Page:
Executive Transactions Speedo Suits Up For "Pride" Movie Dick's Inks MLS Rapids Naming-Rights Deal Hitting Device Banking On Mauer's Hot Streak Hurricanes Seeing Surge In Tix Demand The Daily's Stock Tracker: Q1 '06 The Sports Authority Accepting Buyout Offers White Sox' World Series Boosts Value Of Team Executive Transactions Names & Faces
Upcoming Conferences and Events
May 31 - Jun 1
SBD/22/Sponsorships Advertising Marketing
MEASURING THE GROWTH OF THE LICENSED APPAREL BUSINESS
Published February 22, 1995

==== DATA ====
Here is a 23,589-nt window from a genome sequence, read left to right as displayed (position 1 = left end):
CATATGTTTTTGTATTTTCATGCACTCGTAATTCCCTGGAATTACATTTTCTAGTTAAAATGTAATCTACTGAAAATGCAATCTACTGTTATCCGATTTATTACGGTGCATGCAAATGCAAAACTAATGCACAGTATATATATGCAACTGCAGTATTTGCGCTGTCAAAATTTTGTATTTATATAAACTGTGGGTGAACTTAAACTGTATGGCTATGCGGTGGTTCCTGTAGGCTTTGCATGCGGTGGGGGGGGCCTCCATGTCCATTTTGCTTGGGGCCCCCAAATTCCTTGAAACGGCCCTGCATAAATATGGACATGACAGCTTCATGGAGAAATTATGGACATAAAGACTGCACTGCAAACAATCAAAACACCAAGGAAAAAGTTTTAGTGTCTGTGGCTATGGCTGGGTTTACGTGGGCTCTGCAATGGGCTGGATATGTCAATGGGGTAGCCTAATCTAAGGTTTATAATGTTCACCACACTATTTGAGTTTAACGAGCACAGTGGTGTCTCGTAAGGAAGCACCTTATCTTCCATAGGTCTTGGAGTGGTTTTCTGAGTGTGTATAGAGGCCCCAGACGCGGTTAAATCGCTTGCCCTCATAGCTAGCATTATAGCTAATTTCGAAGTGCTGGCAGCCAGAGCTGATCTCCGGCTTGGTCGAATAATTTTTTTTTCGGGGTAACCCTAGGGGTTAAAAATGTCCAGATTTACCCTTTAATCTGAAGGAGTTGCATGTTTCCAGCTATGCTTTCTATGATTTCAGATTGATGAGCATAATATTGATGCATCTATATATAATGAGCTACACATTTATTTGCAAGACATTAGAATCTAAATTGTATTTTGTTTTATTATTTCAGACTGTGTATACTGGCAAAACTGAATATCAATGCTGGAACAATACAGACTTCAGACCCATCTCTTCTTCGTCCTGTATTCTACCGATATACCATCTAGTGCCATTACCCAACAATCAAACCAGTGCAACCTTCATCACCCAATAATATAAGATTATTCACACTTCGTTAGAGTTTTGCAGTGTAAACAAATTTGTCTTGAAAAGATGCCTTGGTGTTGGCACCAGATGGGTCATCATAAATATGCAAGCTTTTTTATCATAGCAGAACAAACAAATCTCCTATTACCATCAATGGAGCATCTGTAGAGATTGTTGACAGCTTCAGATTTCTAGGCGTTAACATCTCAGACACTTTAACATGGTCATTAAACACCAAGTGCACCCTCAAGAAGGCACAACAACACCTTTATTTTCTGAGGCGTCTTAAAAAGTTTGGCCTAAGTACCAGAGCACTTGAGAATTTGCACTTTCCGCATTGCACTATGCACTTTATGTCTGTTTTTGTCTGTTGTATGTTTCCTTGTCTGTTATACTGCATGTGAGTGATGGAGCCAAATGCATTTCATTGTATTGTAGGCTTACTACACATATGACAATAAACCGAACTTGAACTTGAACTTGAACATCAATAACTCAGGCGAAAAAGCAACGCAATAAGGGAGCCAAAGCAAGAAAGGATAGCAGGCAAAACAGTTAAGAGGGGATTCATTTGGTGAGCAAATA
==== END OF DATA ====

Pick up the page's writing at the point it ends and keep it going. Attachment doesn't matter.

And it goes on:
With labor strife and an apparent change in tastes "by some fickle consumers," marketers in the $10B sports licensing industry are asking if the "boom days are over," writes Terry Lefton in the current issue of BRANDWEEK. Aside from the damage caused by labor unrest, licensed apparel "seems to have lost some of the cachet that made it a fashion" over the past few years. Authentic and replica jerseys are now the only licensed apparel showing double digit growth. The Sports Authority Chair Jack Smith: "There was a change in direction by consumers even prior to the labor unrest. It's moved from licensing to a completely different look, an outdoor look, with brown shoes instead of sneakers and rather than a team shirt or jacket with them, it's a red flannel plaid shirt" (BRANDWEEK, 2/20 issue). THE LICENSEES: Lefton notes that larger companies are moving in the licensing business, while smaller companies may be getting pushed out. Most pro sports leagues are eliminating their lower tier licensees. And companies such as Apex and Logo 7 that grew because of their licenses have "sale rumors swirling" around them (BRANDWEEK, 2/20).